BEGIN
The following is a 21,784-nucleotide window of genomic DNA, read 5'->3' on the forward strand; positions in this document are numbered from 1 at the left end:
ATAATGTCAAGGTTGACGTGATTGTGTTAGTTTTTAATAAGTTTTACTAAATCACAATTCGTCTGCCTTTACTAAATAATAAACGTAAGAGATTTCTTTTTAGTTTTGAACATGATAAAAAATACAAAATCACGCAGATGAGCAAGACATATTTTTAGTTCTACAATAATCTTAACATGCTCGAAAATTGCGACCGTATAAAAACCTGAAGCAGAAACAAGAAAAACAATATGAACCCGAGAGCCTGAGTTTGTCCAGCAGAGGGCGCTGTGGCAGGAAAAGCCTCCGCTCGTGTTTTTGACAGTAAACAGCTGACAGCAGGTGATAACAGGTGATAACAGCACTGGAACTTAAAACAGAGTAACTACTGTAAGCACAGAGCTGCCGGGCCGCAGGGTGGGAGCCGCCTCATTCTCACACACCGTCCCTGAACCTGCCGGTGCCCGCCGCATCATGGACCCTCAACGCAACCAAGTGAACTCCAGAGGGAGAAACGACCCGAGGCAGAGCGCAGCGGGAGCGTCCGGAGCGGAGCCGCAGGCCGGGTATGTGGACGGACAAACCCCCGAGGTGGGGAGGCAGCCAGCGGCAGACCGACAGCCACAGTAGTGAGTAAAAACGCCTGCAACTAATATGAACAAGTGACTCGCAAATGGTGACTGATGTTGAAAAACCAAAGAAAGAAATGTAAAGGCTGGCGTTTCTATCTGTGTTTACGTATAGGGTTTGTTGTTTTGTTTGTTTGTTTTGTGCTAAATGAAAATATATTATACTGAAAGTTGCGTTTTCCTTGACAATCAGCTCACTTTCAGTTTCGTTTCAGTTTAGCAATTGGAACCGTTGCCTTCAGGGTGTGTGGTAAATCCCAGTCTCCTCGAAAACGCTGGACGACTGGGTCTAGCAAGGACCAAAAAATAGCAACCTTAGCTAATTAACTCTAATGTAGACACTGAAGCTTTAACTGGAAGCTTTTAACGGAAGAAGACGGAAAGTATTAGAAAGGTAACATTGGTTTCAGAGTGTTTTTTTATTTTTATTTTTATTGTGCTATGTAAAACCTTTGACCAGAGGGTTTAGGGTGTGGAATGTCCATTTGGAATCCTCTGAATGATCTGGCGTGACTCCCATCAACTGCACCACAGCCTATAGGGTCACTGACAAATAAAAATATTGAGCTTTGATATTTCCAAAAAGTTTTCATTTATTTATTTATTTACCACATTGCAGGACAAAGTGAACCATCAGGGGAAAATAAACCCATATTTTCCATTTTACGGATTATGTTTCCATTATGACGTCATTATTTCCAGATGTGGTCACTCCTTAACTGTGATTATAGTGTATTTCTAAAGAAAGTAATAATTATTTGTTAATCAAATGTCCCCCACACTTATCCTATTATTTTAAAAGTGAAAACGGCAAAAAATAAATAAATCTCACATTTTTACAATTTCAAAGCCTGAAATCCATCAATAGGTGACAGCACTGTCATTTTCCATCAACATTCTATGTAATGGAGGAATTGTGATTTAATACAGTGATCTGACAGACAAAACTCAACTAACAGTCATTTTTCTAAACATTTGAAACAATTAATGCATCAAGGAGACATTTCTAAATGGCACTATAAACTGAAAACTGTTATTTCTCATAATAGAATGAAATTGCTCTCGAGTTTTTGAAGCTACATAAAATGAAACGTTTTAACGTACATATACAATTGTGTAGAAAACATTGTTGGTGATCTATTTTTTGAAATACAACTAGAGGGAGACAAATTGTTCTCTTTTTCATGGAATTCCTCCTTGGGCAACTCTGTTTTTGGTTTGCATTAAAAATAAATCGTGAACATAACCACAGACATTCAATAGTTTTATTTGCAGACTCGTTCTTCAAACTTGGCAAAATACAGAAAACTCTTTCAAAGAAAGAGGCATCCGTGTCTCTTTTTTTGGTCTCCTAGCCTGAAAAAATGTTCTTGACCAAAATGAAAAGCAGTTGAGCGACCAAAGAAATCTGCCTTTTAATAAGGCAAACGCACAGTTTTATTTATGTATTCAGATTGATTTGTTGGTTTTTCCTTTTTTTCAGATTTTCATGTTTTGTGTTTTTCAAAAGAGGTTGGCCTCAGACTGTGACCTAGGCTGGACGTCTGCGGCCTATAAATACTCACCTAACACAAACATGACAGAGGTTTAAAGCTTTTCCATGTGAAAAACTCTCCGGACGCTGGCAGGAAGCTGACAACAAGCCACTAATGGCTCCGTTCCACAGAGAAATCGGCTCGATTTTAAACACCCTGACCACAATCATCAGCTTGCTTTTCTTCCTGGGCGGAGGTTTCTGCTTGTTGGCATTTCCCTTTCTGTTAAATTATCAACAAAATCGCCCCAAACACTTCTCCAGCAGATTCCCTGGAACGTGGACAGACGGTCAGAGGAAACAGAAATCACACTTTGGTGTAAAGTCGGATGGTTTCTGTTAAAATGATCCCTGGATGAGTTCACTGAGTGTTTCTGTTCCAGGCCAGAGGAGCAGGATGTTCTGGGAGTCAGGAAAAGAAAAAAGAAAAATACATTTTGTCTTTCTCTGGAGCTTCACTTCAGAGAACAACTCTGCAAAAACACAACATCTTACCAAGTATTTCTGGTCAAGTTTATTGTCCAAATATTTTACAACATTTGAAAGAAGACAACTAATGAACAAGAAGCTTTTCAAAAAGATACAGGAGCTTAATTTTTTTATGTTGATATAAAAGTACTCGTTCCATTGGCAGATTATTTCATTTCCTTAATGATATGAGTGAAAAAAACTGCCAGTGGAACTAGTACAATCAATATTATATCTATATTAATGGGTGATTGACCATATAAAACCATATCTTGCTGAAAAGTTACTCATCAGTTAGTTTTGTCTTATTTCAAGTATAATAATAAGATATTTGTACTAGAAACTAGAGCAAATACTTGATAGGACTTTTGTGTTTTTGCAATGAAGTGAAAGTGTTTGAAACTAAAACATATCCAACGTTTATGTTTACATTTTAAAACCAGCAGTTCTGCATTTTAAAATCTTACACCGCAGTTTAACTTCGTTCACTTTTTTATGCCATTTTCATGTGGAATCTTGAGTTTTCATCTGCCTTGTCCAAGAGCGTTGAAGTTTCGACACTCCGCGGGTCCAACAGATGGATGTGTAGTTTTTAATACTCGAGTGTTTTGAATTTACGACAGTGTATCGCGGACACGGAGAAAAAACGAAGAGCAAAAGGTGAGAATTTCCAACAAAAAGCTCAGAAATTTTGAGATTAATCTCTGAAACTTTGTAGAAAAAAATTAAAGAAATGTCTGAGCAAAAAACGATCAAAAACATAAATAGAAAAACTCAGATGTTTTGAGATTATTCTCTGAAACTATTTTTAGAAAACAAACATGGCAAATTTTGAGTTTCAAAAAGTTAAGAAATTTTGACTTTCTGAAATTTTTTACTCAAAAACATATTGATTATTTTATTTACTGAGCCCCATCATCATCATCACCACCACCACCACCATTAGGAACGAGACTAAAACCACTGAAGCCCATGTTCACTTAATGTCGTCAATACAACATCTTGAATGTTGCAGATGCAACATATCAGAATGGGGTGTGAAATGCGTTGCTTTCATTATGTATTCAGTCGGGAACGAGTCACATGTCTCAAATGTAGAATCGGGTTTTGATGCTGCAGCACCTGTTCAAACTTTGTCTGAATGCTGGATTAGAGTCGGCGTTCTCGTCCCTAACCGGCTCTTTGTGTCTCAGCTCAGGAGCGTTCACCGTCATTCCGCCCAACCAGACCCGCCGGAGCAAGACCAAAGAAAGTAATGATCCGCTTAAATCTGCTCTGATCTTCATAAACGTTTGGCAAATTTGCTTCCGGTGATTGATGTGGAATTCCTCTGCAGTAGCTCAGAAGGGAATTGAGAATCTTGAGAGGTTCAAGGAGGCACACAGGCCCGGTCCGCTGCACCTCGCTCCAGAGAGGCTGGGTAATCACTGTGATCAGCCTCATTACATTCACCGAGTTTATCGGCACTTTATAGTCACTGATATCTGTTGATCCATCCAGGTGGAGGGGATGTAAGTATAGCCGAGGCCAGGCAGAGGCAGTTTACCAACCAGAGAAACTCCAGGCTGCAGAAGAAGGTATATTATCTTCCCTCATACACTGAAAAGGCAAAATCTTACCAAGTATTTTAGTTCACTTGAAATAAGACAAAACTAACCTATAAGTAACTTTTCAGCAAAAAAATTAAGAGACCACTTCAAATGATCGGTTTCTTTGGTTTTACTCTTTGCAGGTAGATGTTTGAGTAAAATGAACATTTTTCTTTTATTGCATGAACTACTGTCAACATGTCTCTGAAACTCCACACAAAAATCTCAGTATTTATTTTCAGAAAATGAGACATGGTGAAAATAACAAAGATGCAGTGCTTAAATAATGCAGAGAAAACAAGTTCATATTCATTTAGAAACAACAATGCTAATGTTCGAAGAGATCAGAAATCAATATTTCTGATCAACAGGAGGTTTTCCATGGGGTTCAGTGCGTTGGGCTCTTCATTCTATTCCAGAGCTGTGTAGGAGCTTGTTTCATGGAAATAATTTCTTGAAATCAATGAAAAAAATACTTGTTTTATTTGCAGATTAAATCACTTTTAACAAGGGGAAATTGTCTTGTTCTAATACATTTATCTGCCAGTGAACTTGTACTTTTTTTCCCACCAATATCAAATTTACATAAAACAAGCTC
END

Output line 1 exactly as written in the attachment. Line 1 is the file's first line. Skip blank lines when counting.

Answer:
The following is a 21,784-nucleotide window of genomic DNA, read 5'->3' on the forward strand; positions in this document are numbered from 1 at the left end: